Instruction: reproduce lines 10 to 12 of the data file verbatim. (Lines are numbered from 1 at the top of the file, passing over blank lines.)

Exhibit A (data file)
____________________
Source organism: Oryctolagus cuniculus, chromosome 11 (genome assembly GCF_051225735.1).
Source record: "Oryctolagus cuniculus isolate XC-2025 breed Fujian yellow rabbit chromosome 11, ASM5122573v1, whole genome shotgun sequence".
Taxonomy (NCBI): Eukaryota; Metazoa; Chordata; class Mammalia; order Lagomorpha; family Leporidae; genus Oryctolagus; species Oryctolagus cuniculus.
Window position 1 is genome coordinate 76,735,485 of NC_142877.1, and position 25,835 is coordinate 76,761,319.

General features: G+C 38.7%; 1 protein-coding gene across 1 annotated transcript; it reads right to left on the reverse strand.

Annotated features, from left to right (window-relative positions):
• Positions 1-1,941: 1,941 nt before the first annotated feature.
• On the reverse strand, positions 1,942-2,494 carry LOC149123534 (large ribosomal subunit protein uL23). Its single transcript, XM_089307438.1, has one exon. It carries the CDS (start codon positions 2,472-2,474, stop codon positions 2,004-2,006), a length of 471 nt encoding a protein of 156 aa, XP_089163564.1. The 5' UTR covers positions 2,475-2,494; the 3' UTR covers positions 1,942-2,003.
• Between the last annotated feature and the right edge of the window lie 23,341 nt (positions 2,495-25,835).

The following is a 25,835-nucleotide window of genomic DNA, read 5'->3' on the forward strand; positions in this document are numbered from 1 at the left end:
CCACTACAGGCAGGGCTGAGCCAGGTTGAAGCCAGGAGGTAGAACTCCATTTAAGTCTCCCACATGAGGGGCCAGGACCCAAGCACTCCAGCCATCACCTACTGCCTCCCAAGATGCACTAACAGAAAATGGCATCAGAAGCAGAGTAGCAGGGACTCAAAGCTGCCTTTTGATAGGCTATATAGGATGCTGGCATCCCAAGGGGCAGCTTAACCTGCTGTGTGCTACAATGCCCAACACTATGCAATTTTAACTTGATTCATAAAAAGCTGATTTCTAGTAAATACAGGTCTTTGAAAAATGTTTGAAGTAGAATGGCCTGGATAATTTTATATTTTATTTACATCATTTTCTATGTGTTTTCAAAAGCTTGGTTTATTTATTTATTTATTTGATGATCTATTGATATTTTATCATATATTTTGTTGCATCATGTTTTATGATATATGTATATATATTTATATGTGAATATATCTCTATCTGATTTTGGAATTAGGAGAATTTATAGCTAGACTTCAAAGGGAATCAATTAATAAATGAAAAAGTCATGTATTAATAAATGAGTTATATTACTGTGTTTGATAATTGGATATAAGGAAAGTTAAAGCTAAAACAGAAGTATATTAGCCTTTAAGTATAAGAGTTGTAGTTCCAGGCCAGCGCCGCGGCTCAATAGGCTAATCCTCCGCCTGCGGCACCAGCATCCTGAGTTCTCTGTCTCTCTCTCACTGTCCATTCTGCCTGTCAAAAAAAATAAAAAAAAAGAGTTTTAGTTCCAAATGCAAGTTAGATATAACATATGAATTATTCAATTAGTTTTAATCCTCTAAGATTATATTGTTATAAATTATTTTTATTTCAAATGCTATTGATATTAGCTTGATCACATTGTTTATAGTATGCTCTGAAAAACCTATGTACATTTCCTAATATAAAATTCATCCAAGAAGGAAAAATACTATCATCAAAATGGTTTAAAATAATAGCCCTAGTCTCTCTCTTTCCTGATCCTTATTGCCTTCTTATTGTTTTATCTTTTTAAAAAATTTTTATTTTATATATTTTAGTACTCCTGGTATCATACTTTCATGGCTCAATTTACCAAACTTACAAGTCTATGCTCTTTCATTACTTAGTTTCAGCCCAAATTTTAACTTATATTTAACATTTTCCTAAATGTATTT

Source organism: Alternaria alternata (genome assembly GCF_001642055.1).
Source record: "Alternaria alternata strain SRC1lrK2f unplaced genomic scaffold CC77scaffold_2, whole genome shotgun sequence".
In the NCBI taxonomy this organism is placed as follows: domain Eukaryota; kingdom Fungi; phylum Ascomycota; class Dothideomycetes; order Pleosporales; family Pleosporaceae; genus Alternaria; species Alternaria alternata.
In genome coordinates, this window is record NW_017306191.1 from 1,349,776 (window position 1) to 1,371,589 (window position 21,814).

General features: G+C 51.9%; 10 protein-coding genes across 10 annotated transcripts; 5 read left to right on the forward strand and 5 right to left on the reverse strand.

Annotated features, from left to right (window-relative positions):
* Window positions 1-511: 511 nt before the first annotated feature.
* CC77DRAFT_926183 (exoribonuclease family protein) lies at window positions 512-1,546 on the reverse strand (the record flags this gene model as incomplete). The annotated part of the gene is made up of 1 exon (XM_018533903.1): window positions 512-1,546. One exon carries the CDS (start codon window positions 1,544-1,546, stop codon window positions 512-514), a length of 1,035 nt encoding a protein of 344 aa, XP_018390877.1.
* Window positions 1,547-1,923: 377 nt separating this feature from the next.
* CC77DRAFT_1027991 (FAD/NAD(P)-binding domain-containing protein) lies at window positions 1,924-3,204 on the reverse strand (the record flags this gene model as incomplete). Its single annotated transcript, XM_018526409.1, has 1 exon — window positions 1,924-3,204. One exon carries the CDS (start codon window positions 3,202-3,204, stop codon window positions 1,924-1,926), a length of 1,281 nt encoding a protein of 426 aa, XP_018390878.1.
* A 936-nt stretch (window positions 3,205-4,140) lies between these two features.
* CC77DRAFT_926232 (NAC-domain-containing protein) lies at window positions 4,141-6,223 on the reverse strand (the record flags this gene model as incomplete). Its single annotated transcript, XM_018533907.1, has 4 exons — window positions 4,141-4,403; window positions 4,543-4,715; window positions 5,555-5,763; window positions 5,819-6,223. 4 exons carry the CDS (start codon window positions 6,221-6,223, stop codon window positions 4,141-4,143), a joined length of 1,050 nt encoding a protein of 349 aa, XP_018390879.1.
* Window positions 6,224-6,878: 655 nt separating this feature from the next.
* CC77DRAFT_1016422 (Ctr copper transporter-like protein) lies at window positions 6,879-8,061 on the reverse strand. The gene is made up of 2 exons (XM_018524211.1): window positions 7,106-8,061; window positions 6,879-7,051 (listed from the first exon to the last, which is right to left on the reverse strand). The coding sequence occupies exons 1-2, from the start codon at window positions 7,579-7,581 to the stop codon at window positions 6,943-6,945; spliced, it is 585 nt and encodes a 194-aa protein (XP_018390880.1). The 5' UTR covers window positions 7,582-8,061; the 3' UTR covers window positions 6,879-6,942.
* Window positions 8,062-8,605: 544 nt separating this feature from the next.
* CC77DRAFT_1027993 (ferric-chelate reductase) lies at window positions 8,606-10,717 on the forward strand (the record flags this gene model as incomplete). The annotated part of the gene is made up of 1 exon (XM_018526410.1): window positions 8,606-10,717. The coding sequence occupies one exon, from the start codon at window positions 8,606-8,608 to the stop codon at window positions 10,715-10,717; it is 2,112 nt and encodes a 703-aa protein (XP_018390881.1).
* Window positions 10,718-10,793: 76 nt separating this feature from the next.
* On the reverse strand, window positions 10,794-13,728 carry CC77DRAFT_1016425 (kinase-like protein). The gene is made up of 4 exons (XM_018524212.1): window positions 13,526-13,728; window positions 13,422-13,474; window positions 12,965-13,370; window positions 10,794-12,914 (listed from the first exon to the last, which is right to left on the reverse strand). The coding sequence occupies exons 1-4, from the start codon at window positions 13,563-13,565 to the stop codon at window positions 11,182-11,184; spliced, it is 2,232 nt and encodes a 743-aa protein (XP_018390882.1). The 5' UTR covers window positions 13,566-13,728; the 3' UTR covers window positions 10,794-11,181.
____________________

The following is a 25,835-nucleotide window of genomic DNA, read 5'->3' on the forward strand; positions in this document are numbered from 1 at the left end:
CCACTACAGGCAGGGCTGAGCCAGGTTGAAGCCAGGAGGTAGAACTCCATTTAAGTCTCCCACATGAGGGGCCAGGACCCAAGCACTCCAGCCATCACCTACTGCCTCCCAAGATGCACTAACAGAAAATGGCATCAGAAGCAGAGTAGCAGGGACTCAAAGCTGCCTTTTGATAGGCTATATAGGATGCTGGCATCCCAAGGGGCAGCTTAACCTGCTGTGTGCTACAATGCCCAACACTATGCAATTTTAACTTGATTCATAAAAAGCTGATTTCTAGTAAATACAGGTCTTTGAAAAATGTTTGAAGTAGAATGGCCTGGATAATTTTATATTTTATTTACATCATTTTCTATGTGTTTTCAAAAGCTTGGTTTATTTATTTATTTATTTGATGATCTATTGATATTTTATCATATATTTTGTTGCATCATGTTTTATGATATATGTATATATATTTATATGTGAATATATCTCTATCTGATTTTGGAATTAGGAGAATTTATAGCTAGACTTCAAAGGGAATCAATTAATAAATGAAAAAGTCATGTATTAATAAATGAGTTATATTACTGTGTTTGATAATTGGATATAAGGAAAGTTAAAGCTAAAACAGAAGTATATTAGCCTTTAAGTATAAGAGTTGTAGTTCCAGGCCAGCGCCGCGGCTCAATAGGCTAATCCTCCGCCTGCGGCACCAGCATCCTGAGTTCTCTGTCTCTCTCTCACTGTCCATTCTGCCTGTCAAAAAAAATAAAAAAAAAGAGTTTTAGTTCCAAATGCAAGTTAGATATAACATATGAATTATTCAATTAGTTTTAATCCTCTAAGATTATATTGTTATAAATTATTTTTATTTCAAATGCTATTGATATTAGCTTGATCACATTGTTTATAGTATGCTCTGAAAAACCTATGTACATTTCCTAATATAAAATTCATCCAAGAAGGAAAAATACTATCATCAAAATGGTTTAAAATAATAGCCCTAGTCTCTCTCTTTCCTGATCCTTATTGCCTTCTTATTGTTTTATCTTTTTAAAAAATTTTTATTTTATATATTTTAGTACTCCTGGTATCATACTTTCATGGCTCAATTTACCAAACTTACAAGTCTATGCTCTTTCATTACTTAGTTTCAGCCCAAATTTTAACTTATATTTAACATTTTCCTAAATGTATTT

Source organism: Alternaria alternata (genome assembly GCF_001642055.1).